Literature’s most curious creations

Meilan Solly in Smithsonian:

Louis Renard, an 18th-century book publisher who moonlighted as a British spy, had a somewhat tenuous relationship with the truth. As writer and rare-book collector Edward Brooke-Hitching notes in The Madman’s Library: The Strangest Books, Manuscripts and Other Literary Curiosities From History, Renard “knew even less” about Indonesian wildlife than the average European of his day. Far from letting this obstacle stand in his way, however, the publisher leaned into his imagination, producing a fantastical compendium of fish from the opposite of the globe that featured illustrations of a mermaid, a four-legged “Running Fish” that trotted around like a dog and a host of other impossibly vivid-hued creatures.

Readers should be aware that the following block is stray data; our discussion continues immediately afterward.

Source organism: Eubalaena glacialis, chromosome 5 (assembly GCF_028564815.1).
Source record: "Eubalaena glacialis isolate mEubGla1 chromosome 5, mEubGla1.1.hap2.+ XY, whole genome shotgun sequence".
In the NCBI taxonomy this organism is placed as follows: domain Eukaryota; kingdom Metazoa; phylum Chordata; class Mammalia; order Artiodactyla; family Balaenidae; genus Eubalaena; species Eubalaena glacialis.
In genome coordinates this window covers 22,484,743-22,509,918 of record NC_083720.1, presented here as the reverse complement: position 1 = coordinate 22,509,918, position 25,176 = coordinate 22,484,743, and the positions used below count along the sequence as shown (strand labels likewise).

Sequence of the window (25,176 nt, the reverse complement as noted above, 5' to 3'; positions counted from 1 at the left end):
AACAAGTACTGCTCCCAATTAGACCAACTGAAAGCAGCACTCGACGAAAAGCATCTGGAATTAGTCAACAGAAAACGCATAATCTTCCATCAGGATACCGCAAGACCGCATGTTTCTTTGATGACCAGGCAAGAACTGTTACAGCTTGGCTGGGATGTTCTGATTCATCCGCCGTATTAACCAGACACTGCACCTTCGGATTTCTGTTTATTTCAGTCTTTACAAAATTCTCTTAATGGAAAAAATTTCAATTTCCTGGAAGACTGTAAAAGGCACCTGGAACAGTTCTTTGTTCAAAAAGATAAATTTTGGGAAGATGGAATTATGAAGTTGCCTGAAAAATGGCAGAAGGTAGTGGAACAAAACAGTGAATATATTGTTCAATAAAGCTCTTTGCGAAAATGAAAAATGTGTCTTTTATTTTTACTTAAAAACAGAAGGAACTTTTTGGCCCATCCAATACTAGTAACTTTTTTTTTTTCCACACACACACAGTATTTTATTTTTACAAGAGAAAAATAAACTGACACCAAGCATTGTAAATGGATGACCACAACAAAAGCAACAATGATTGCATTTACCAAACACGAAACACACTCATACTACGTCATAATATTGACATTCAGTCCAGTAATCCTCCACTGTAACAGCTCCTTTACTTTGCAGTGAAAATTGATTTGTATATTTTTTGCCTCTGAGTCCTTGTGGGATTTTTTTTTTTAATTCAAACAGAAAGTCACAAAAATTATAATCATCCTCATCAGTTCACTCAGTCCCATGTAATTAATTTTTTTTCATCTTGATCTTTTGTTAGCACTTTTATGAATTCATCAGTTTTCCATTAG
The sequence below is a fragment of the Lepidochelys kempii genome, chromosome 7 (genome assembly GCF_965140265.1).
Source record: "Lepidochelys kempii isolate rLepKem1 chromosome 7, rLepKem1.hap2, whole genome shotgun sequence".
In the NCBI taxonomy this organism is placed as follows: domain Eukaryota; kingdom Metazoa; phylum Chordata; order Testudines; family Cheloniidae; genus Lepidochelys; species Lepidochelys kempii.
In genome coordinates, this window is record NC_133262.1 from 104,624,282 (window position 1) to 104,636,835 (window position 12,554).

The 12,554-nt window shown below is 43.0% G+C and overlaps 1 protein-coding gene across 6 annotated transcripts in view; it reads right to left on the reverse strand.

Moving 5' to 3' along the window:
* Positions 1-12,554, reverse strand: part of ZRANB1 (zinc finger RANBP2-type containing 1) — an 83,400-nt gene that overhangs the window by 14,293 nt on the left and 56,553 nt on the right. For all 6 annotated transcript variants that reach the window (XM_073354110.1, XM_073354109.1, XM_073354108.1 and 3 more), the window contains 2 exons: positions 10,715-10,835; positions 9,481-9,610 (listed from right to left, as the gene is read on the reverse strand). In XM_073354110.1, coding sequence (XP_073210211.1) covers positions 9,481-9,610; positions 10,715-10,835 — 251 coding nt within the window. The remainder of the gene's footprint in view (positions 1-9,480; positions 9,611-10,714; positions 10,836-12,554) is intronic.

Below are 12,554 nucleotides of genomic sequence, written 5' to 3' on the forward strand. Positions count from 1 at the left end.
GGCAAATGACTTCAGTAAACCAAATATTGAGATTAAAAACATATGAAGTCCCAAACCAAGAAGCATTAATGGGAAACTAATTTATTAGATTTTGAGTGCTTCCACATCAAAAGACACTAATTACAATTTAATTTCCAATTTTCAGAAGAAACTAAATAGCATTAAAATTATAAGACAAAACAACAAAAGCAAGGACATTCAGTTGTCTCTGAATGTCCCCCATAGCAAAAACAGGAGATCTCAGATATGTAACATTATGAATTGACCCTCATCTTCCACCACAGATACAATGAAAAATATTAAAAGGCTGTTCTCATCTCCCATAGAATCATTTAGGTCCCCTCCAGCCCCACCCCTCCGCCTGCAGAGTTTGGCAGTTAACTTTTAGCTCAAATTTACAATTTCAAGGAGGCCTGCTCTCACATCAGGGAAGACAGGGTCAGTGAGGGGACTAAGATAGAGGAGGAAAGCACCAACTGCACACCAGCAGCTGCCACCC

Renard’s Fishes, Crayfishes, and Crabs (1719) is one of hundreds of unusual titles featured in Brooke-Hitching’s latest book. From books that aren’t actually books—like 20 Slices of American Cheese, a 2018 volume with a name that conveys all one really needs to know—to books made out of flesh and blood to books of spectacular size, The Madman’s Library takes readers on a riveting tour of literary history’s most overlooked corners.

More here.